Paul Sims finds out what’s behind the anarchic anti-cult group Anonymous
Listen to the very first New Humanist podcast, recorded when Paul Sims and stand-up comedian Christina Martin visited the Anonymous protest in London
If you live anywhere near a Scientology centre, and that is possible given that there are more than 3,000 worldwide, there’s a chance you may have come across members of the protest group Anonymous. Every month since February they’ve been out in force complete with Guy Fawkes masks from the comic-book film V for Vendetta and sound systems blasting out the hits of previously forgotten ‘80s crooner Rick Astley. Not your conventional protesters, then.
Anonymous originated on the internet, taking their name from the default identity websites assign to commenters who decline to reveal their names. Having previously been involved in trolling – internet pranking – they turned their attention to Scientology following the appearance of the now infamous Tom Cruise video on YouTube shortly after the New Year. With the clip spreading rapidly across the internet and millions of viewers enjoying Cruise’s claims that Scientologists are “the authorities of the mind” and the only ones “who can really help” at the scene of a car crash, the Church intervened and forced YouTube to remove it, citing copyright laws. Fiercely protective of internet freedom, the individuals set to become Anonymous launched web-based attacks on Scientology, even bringing down the Church’s official website for a short time, and issued a sinister call-to-arms on YouTube, where a computerised voice warned Scientology that “Anonymous has … decided that your organisation should be destroyed” before declaring “We are Anonymous. We are legion. We do not forgive. We do not forget. Expect us.”
Can a masked protest movement that started out playing internet pranks really be taken seriously? I went down to one of their central London protests in July and, arriving in the early stages, found a group of around 30 people in various forms of fancy dress, among whom the average age must have been around 17. One of the first protesters I approached, a young man dressed in a pantomime bear outfit, had a straightforward answer for why he was there. “It’s just a really good way to spend a weekend. To be honest with you, it’s just a really good laugh.”
On the principle that you should never take the man in the bear suit’s word for it, I went off in search of the views of more protesters. By this point the protest area had become a lot livelier, with perhaps as many as 100 masked demonstrators dishing out cake and dancing along to the sound systems they’d brought along for the occasion. The theme tune for Anonymous is Rick Astley’s “Never Gonna Give You Up”, a shocking piece of ’80s pop that was catapulted to number one in the download charts earlier this year as a result of “Rickrolling”, one of Anonymous’s many online pranks, perhaps best explained by one of their own: “A lot of people involved in this are trolls. On message boards, people started putting up a link to a picture that would distract from the original thread, initially a picture of a duck on wheels. That was a ‘duckroll’, and now you’ve got a ‘Rickroll’.”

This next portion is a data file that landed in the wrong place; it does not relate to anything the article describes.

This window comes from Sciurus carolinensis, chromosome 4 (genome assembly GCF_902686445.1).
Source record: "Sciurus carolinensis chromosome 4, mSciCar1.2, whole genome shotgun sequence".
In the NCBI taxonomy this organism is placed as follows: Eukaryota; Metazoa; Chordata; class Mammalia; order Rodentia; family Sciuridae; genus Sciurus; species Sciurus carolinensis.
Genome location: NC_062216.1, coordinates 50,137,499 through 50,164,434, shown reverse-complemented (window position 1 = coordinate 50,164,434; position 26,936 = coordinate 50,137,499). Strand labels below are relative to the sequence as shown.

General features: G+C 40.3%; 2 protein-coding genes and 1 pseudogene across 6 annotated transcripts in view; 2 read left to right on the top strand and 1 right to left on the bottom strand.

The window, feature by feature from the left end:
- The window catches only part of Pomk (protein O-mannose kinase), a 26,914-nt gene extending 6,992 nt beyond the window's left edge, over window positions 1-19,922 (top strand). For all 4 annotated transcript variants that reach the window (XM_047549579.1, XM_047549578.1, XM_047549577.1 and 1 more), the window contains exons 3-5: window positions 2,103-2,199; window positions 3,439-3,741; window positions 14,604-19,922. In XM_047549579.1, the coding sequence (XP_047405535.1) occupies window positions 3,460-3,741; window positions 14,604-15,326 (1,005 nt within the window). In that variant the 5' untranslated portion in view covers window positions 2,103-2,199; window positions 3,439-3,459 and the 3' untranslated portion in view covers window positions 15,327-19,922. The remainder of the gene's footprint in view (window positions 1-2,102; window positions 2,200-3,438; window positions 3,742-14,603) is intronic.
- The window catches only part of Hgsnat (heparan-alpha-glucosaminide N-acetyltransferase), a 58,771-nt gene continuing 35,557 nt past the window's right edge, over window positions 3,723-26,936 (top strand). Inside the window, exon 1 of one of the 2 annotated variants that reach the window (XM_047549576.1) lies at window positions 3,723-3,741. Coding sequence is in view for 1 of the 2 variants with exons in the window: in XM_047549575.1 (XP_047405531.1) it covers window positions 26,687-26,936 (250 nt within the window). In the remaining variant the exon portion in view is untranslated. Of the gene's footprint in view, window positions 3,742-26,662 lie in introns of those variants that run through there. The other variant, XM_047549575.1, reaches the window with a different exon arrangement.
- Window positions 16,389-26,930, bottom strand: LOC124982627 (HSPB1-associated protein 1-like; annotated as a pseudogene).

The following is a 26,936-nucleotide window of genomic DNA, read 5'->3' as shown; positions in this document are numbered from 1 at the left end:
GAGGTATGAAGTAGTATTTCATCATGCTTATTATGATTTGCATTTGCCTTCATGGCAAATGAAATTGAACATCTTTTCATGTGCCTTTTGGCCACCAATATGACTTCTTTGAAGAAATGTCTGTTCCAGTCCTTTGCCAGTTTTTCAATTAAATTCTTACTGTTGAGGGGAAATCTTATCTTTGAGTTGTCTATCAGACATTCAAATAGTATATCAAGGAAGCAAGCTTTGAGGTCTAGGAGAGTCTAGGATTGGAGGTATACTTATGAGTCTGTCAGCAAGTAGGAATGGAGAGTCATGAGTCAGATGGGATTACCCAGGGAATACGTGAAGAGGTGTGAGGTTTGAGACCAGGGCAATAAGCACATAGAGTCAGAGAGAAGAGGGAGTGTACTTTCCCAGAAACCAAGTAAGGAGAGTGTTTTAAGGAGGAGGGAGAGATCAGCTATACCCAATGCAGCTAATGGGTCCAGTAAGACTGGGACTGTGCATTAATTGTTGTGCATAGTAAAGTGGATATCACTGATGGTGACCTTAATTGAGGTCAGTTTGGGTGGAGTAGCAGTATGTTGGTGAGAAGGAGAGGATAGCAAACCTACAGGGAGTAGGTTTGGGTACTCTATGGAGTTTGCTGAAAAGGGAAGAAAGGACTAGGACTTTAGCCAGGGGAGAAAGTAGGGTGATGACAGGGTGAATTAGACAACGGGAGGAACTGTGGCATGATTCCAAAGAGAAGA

True to their online origins, this same protester explained how it was Scientology’s censorship of the web that had led him to get involved. “What really got me was when the cult of Scientology tried to censor what people were putting on YouTube,” he said. “Freedom of speech is the thing that makes the internet what it is, so that pissed me off enough to do a bit of research and realise that I can help destroy an evil cult and have some fun at the same time.”
But was this enough to demonstrate that Anonymous are for real? In among all the masks, the music and the bizarre chants (“Chicken-cult, chicken-cult” being one involving a Scientology centre and a branch of KFC), you might be forgiven for seeing a large group of bored teenagers and students looking for kicks, or as they call them “lulz” (which derives from “LOL”, web-speak for “laugh out loud”). One protester did argue that the bizarre nature of the protest was supposed to reflect the “inherent weirdness” of Scientology, but was I not just encountering a severe case of idiocy disguised as irony?
One prominent critic of Scientology, the American filmmaker Mark Bunker, was initially taken aback by the jokes and online pranks and issued a message of his own to Anonymous, urging them to adopt legal, peaceful methods such as picketing. “I was opposed to their initial plans of taking down websites,” Bunker told me when we met during the London protest. “I’m for free speech. Scientology tries to shut its critics up and that’s not right, so when Anonymous tried to silence Scientology, I didn’t think that was right. So I decided to make a video to them, suggesting they take a different approach, and oddly enough they listened to me.”